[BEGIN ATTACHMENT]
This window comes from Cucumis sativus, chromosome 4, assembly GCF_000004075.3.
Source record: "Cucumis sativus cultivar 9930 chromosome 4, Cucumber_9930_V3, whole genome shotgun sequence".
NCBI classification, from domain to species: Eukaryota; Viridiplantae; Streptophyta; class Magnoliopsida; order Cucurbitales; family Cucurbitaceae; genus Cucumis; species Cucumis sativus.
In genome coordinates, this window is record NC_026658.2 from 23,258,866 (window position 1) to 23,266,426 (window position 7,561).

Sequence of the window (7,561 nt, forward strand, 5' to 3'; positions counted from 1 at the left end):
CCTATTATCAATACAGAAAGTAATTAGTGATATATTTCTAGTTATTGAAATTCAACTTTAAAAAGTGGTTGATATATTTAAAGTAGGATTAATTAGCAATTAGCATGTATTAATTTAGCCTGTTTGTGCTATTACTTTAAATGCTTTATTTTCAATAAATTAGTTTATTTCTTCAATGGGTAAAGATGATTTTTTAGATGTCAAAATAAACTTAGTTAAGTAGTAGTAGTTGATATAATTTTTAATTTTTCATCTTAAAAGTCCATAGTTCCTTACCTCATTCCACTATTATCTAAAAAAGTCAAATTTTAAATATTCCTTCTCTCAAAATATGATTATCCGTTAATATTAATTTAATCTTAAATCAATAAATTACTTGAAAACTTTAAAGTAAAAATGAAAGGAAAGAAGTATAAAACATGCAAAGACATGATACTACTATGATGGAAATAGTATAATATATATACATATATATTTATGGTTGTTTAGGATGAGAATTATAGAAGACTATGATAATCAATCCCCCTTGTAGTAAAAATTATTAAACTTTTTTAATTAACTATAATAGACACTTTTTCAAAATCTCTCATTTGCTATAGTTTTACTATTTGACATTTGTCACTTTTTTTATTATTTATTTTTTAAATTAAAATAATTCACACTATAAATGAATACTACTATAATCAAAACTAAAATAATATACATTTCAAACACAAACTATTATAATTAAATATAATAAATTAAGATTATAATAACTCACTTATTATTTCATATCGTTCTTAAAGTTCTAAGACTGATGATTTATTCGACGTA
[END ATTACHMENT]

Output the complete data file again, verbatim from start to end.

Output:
This window comes from Cucumis sativus, chromosome 4, assembly GCF_000004075.3.
Source record: "Cucumis sativus cultivar 9930 chromosome 4, Cucumber_9930_V3, whole genome shotgun sequence".
NCBI classification, from domain to species: Eukaryota; Viridiplantae; Streptophyta; class Magnoliopsida; order Cucurbitales; family Cucurbitaceae; genus Cucumis; species Cucumis sativus.
In genome coordinates, this window is record NC_026658.2 from 23,258,866 (window position 1) to 23,266,426 (window position 7,561).

Sequence of the window (7,561 nt, forward strand, 5' to 3'; positions counted from 1 at the left end):
CCTATTATCAATACAGAAAGTAATTAGTGATATATTTCTAGTTATTGAAATTCAACTTTAAAAAGTGGTTGATATATTTAAAGTAGGATTAATTAGCAATTAGCATGTATTAATTTAGCCTGTTTGTGCTATTACTTTAAATGCTTTATTTTCAATAAATTAGTTTATTTCTTCAATGGGTAAAGATGATTTTTTAGATGTCAAAATAAACTTAGTTAAGTAGTAGTAGTTGATATAATTTTTAATTTTTCATCTTAAAAGTCCATAGTTCCTTACCTCATTCCACTATTATCTAAAAAAGTCAAATTTTAAATATTCCTTCTCTCAAAATATGATTATCCGTTAATATTAATTTAATCTTAAATCAATAAATTACTTGAAAACTTTAAAGTAAAAATGAAAGGAAAGAAGTATAAAACATGCAAAGACATGATACTACTATGATGGAAATAGTATAATATATATACATATATATTTATGGTTGTTTAGGATGAGAATTATAGAAGACTATGATAATCAATCCCCCTTGTAGTAAAAATTATTAAACTTTTTTAATTAACTATAATAGACACTTTTTCAAAATCTCTCATTTGCTATAGTTTTACTATTTGACATTTGTCACTTTTTTTATTATTTATTTTTTAAATTAAAATAATTCACACTATAAATGAATACTACTATAATCAAAACTAAAATAATATACATTTCAAACACAAACTATTATAATTAAATATAATAAATTAAGATTATAATAACTCACTTATTATTTCATATCGTTCTTAAAGTTCTAAGACTGATGATTTATTCGACGTA